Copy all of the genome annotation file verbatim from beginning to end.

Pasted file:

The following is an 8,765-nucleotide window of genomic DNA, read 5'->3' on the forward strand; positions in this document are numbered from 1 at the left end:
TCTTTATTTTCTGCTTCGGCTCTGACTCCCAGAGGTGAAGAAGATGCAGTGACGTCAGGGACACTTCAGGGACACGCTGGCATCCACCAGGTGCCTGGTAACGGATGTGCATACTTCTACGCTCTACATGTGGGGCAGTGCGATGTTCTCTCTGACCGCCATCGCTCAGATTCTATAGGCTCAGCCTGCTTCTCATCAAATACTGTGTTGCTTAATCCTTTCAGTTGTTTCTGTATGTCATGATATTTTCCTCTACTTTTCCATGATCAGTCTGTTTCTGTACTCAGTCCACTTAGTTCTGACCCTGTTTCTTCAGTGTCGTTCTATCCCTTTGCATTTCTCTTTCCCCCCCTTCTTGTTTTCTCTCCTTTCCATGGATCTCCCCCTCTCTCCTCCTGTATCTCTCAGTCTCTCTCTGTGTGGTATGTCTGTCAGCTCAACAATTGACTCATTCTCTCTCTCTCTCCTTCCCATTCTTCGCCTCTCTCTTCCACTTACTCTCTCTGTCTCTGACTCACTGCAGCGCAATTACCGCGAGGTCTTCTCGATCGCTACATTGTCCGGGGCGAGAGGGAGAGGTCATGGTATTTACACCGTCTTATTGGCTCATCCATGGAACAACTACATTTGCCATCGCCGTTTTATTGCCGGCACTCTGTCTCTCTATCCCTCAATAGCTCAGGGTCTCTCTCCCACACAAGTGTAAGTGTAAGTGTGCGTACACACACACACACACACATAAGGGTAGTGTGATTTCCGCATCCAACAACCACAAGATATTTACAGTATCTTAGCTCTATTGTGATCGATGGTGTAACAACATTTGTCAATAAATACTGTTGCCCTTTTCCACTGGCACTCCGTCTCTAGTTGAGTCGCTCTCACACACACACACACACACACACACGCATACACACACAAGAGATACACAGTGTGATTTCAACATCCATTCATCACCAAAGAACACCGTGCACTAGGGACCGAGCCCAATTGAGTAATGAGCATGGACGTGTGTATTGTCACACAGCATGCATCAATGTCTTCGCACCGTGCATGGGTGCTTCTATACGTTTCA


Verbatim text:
The following is an 8,765-nucleotide window of genomic DNA, read 5'->3' on the forward strand; positions in this document are numbered from 1 at the left end:
TCTTTATTTTCTGCTTCGGCTCTGACTCCCAGAGGTGAAGAAGATGCAGTGACGTCAGGGACACTTCAGGGACACGCTGGCATCCACCAGGTGCCTGGTAACGGATGTGCATACTTCTACGCTCTACATGTGGGGCAGTGCGATGTTCTCTCTGACCGCCATCGCTCAGATTCTATAGGCTCAGCCTGCTTCTCATCAAATACTGTGTTGCTTAATCCTTTCAGTTGTTTCTGTATGTCATGATATTTTCCTCTACTTTTCCATGATCAGTCTGTTTCTGTACTCAGTCCACTTAGTTCTGACCCTGTTTCTTCAGTGTCGTTCTATCCCTTTGCATTTCTCTTTCCCCCCCTTCTTGTTTTCTCTCCTTTCCATGGATCTCCCCCTCTCTCCTCCTGTATCTCTCAGTCTCTCTCTGTGTGGTATGTCTGTCAGCTCAACAATTGACTCATTCTCTCTCTCTCTCCTTCCCATTCTTCGCCTCTCTCTTCCACTTACTCTCTCTGTCTCTGACTCACTGCAGCGCAATTACCGCGAGGTCTTCTCGATCGCTACATTGTCCGGGGCGAGAGGGAGAGGTCATGGTATTTACACCGTCTTATTGGCTCATCCATGGAACAACTACATTTGCCATCGCCGTTTTATTGCCGGCACTCTGTCTCTCTATCCCTCAATAGCTCAGGGTCTCTCTCCCACACAAGTGTAAGTGTAAGTGTGCGTACACACACACACACACACATAAGGGTAGTGTGATTTCCGCATCCAACAACCACAAGATATTTACAGTATCTTAGCTCTATTGTGATCGATGGTGTAACAACATTTGTCAATAAATACTGTTGCCCTTTTCCACTGGCACTCCGTCTCTAGTTGAGTCGCTCTCACACACACACACACACACACACACGCATACACACACAAGAGATACACAGTGTGATTTCAACATCCATTCATCACCAAAGAACACCGTGCACTAGGGACCGAGCCCAATTGAGTAATGAGCATGGACGTGTGTATTGTCACACAGCATGCATCAATGTCTTCGCACCGTGCATGGGTGCTTCTATACGTTTCA